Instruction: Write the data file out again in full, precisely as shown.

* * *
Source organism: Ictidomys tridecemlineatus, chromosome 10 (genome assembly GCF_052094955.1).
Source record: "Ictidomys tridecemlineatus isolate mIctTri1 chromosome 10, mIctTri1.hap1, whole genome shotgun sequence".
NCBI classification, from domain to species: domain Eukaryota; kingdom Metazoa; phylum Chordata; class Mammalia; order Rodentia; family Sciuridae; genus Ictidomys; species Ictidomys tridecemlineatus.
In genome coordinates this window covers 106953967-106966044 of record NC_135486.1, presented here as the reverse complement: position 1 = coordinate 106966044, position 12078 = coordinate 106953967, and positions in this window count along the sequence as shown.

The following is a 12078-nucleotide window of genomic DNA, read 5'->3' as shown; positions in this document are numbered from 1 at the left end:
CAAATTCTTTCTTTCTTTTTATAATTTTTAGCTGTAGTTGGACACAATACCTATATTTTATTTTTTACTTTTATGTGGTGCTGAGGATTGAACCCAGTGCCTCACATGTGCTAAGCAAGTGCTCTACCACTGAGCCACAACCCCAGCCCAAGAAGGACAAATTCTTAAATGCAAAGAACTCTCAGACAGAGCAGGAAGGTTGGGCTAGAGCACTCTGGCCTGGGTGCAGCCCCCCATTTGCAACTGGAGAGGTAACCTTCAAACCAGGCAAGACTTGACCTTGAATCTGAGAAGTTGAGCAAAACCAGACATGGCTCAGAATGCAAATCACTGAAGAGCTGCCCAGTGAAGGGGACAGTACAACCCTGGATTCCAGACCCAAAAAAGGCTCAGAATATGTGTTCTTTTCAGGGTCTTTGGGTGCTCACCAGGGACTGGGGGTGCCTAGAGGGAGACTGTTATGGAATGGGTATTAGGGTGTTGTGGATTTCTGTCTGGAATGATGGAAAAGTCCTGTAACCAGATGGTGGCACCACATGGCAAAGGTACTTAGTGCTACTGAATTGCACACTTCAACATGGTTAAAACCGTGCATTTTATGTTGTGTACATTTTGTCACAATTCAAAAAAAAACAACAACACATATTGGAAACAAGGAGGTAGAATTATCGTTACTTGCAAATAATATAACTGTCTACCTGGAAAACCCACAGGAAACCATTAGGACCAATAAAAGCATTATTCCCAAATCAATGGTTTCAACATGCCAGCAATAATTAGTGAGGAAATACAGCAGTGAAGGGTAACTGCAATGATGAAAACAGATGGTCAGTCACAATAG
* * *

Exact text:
Source organism: Ictidomys tridecemlineatus, chromosome 10 (genome assembly GCF_052094955.1).
Source record: "Ictidomys tridecemlineatus isolate mIctTri1 chromosome 10, mIctTri1.hap1, whole genome shotgun sequence".
NCBI classification, from domain to species: domain Eukaryota; kingdom Metazoa; phylum Chordata; class Mammalia; order Rodentia; family Sciuridae; genus Ictidomys; species Ictidomys tridecemlineatus.
In genome coordinates this window covers 106953967-106966044 of record NC_135486.1, presented here as the reverse complement: position 1 = coordinate 106966044, position 12078 = coordinate 106953967, and positions in this window count along the sequence as shown.

The following is a 12078-nucleotide window of genomic DNA, read 5'->3' as shown; positions in this document are numbered from 1 at the left end:
CAAATTCTTTCTTTCTTTTTATAATTTTTAGCTGTAGTTGGACACAATACCTATATTTTATTTTTTACTTTTATGTGGTGCTGAGGATTGAACCCAGTGCCTCACATGTGCTAAGCAAGTGCTCTACCACTGAGCCACAACCCCAGCCCAAGAAGGACAAATTCTTAAATGCAAAGAACTCTCAGACAGAGCAGGAAGGTTGGGCTAGAGCACTCTGGCCTGGGTGCAGCCCCCCATTTGCAACTGGAGAGGTAACCTTCAAACCAGGCAAGACTTGACCTTGAATCTGAGAAGTTGAGCAAAACCAGACATGGCTCAGAATGCAAATCACTGAAGAGCTGCCCAGTGAAGGGGACAGTACAACCCTGGATTCCAGACCCAAAAAAGGCTCAGAATATGTGTTCTTTTCAGGGTCTTTGGGTGCTCACCAGGGACTGGGGGTGCCTAGAGGGAGACTGTTATGGAATGGGTATTAGGGTGTTGTGGATTTCTGTCTGGAATGATGGAAAAGTCCTGTAACCAGATGGTGGCACCACATGGCAAAGGTACTTAGTGCTACTGAATTGCACACTTCAACATGGTTAAAACCGTGCATTTTATGTTGTGTACATTTTGTCACAATTCAAAAAAAAACAACAACACATATTGGAAACAAGGAGGTAGAATTATCGTTACTTGCAAATAATATAACTGTCTACCTGGAAAACCCACAGGAAACCATTAGGACCAATAAAAGCATTATTCCCAAATCAATGGTTTCAACATGCCAGCAATAATTAGTGAGGAAATACAGCAGTGAAGGGTAACTGCAATGATGAAAACAGATGGTCAGTCACAATAG